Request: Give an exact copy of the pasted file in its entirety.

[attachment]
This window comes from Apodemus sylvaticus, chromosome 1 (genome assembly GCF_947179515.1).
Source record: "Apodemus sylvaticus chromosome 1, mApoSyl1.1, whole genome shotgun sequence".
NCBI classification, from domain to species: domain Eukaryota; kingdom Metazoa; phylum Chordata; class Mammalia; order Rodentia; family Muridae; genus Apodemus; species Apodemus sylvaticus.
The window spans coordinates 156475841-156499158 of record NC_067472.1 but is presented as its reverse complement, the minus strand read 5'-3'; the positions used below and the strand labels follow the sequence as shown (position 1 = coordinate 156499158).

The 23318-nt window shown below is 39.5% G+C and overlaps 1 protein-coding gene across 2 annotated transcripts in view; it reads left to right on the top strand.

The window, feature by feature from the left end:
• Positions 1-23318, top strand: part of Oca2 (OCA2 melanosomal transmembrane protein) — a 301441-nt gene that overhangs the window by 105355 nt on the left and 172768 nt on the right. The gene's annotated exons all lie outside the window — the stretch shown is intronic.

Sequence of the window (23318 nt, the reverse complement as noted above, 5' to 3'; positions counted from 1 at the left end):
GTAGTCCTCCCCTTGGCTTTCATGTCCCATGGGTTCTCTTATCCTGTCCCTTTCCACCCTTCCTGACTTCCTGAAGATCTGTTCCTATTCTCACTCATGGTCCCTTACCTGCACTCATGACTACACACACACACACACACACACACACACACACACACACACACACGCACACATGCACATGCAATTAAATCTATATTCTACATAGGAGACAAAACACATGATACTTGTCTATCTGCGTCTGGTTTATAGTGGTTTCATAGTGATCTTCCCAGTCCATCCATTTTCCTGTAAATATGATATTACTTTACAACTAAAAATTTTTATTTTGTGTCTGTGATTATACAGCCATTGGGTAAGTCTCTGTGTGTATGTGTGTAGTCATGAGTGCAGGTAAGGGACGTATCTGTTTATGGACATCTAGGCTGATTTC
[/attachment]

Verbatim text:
This window comes from Apodemus sylvaticus, chromosome 1 (genome assembly GCF_947179515.1).
Source record: "Apodemus sylvaticus chromosome 1, mApoSyl1.1, whole genome shotgun sequence".
NCBI classification, from domain to species: domain Eukaryota; kingdom Metazoa; phylum Chordata; class Mammalia; order Rodentia; family Muridae; genus Apodemus; species Apodemus sylvaticus.
The window spans coordinates 156475841-156499158 of record NC_067472.1 but is presented as its reverse complement, the minus strand read 5'-3'; the positions used below and the strand labels follow the sequence as shown (position 1 = coordinate 156499158).

The 23318-nt window shown below is 39.5% G+C and overlaps 1 protein-coding gene across 2 annotated transcripts in view; it reads left to right on the top strand.

The window, feature by feature from the left end:
• Positions 1-23318, top strand: part of Oca2 (OCA2 melanosomal transmembrane protein) — a 301441-nt gene that overhangs the window by 105355 nt on the left and 172768 nt on the right. The gene's annotated exons all lie outside the window — the stretch shown is intronic.

Sequence of the window (23318 nt, the reverse complement as noted above, 5' to 3'; positions counted from 1 at the left end):
GTAGTCCTCCCCTTGGCTTTCATGTCCCATGGGTTCTCTTATCCTGTCCCTTTCCACCCTTCCTGACTTCCTGAAGATCTGTTCCTATTCTCACTCATGGTCCCTTACCTGCACTCATGACTACACACACACACACACACACACACACACACACACACACACACACGCACACATGCACATGCAATTAAATCTATATTCTACATAGGAGACAAAACACATGATACTTGTCTATCTGCGTCTGGTTTATAGTGGTTTCATAGTGATCTTCCCAGTCCATCCATTTTCCTGTAAATATGATATTACTTTACAACTAAAAATTTTTATTTTGTGTCTGTGATTATACAGCCATTGGGTAAGTCTCTGTGTGTATGTGTGTAGTCATGAGTGCAGGTAAGGGACGTATCTGTTTATGGACATCTAGGCTGATTTC